More important than Rome

By Lauren R. Stanley

PORT AU PRINCE, Haiti – The blogosphere is awash with commentary about Pope Benedict XVI’s offer to take in disaffected Anglicans and let them be, in essence, “pretend Roman Catholics.” The surprise offer from Rome last week has been in the newspapers, all over the television and was even the subject of NPR’s Sunday edition of All Things Considered.

Many, many commentators have said that they are insulted by this offer, and have written tens of thousands of words about how insulted they are.

But what is more insulting to me (perhaps that word is too strong, but I don’t know how else to say this right now) is that while so many of us are focused on what is ultimately a non-issue, people are dying or being threatened with death every moment, and we are not all atwitter over that.

Last Tuesday, four people living in slums in Haiti – forced to live there because they could not afford anything else – were killed in mudslides, and four others were reported missing after heavy rains … and there was almost no coverage of that at all. Do not poor people need our attention?

On Saturday, 32 people were reported killed in three separate terrorist attacks in Pakistan, pushing the number of those killed there in October well past the 100 mark. Are we praying for peace in Pakistan?

On Sunday, twin blasts in Baghdad killed at least 155 on Sunday morning, damaging not only buildings and cars, but also the prospects for peace in that war-torn land. St. George’s Anglican Church was damaged in the bombings. What are we doing to support peace there?

On Monday, 14 Americans were killed in Afghanistan, bringing the number of U.S. service members killed in October to 45. Are we praying daily for those who serve our country?

Fighting continues in Sudan, where more than 1,000 people have died in inter-tribal fighting and at the hands of rogue militias in the last six months alone. Others have been killed by members of the Lord’s Resistance Army out of Uganda. How do we support our brothers and sisters in Christ in that harsh land?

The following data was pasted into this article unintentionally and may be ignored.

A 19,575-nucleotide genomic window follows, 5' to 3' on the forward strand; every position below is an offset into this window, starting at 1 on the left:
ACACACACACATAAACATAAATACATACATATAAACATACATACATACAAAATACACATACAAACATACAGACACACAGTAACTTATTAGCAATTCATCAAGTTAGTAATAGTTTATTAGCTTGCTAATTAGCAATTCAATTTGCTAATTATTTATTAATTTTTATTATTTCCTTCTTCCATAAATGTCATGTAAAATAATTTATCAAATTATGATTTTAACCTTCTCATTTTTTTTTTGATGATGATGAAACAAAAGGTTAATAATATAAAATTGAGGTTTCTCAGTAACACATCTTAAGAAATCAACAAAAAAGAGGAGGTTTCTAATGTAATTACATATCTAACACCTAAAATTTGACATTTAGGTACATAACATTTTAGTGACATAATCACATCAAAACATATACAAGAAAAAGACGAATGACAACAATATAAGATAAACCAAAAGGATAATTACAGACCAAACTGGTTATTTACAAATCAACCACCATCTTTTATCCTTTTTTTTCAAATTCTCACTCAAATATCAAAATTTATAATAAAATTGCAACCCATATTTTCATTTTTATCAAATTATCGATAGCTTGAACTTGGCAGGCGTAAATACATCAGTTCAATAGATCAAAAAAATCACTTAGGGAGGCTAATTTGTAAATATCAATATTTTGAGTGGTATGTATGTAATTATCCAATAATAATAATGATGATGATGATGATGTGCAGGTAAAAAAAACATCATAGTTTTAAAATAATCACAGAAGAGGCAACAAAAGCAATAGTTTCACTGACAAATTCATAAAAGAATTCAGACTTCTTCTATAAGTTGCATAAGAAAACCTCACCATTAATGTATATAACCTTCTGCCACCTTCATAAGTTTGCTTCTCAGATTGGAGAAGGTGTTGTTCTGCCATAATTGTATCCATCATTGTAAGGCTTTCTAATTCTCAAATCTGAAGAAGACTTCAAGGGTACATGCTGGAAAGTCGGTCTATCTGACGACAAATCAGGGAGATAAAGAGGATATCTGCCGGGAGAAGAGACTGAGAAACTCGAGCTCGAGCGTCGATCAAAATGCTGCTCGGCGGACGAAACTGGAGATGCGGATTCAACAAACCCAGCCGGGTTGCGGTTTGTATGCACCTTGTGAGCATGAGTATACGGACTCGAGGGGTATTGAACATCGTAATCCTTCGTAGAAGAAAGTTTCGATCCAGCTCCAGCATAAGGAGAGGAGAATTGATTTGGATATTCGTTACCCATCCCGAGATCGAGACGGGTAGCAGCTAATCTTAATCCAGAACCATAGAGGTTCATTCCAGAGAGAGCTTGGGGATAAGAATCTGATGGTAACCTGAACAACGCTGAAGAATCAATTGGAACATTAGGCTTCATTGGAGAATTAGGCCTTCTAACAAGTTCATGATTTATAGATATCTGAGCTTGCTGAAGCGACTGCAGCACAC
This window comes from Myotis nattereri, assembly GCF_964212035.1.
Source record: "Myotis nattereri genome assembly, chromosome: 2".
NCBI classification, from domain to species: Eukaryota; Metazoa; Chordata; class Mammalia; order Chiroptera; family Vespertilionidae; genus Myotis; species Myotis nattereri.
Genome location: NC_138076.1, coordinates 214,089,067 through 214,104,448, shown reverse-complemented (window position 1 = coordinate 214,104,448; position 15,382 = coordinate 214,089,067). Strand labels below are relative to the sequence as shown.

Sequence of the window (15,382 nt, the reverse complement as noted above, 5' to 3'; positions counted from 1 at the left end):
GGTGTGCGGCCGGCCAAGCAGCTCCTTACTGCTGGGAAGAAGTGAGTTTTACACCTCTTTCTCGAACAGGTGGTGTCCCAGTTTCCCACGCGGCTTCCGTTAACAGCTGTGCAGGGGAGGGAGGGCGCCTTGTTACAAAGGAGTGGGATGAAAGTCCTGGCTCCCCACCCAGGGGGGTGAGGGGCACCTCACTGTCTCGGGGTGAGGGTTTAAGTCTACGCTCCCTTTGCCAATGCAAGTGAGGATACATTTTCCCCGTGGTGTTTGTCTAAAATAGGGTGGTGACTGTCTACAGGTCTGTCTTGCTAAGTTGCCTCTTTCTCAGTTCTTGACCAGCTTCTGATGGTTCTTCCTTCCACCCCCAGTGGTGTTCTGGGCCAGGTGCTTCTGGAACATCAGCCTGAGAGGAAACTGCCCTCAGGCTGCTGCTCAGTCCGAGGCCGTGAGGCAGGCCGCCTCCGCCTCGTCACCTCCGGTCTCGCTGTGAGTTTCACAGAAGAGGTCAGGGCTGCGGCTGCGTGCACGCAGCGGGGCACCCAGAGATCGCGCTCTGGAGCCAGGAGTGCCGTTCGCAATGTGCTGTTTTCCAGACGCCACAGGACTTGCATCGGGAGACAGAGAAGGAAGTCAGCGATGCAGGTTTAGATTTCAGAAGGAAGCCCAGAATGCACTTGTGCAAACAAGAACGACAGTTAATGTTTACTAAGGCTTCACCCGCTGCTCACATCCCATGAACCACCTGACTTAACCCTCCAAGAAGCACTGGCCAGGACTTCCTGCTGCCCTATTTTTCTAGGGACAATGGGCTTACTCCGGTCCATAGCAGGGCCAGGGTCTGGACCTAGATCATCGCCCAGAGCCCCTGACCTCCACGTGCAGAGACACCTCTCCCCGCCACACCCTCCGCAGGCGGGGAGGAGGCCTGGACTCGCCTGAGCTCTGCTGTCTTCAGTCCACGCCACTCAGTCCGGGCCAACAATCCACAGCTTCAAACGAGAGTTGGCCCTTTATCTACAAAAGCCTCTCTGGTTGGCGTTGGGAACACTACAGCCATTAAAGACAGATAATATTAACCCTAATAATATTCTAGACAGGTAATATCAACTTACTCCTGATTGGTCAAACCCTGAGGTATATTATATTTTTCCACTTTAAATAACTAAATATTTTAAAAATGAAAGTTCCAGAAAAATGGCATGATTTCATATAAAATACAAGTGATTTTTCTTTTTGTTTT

In Uganda, there is a bill that is threatening gay people with jail, at the very least, and the death penalty, if certain people get their way, simply for being gay. Are we speaking out on this, demanding that God’s justice be done?

I know the announcement from Rome was a shocker. I know it deserves comment. But really: Isn’t it more a tempest in a teapot than anything else? Does it really deserve all the miles of press it is getting? Does it deserve all the space we’re giving it in our heads?

There are serious things going on in this world, things to which we are not paying sufficient attention. People’s lives are literally at stake.

This is where I am centering my prayer life. This is where I am focusing my attention.

An offer from Rome to go worship there? Thanks, but not thanks.

‘Nuff said.

The Rev. Lauren R. Stanley is an Appointed Missionary of the Episcopal Church serving in the Diocese of Haiti, where she works on the Partnership Program and Development. Her website is

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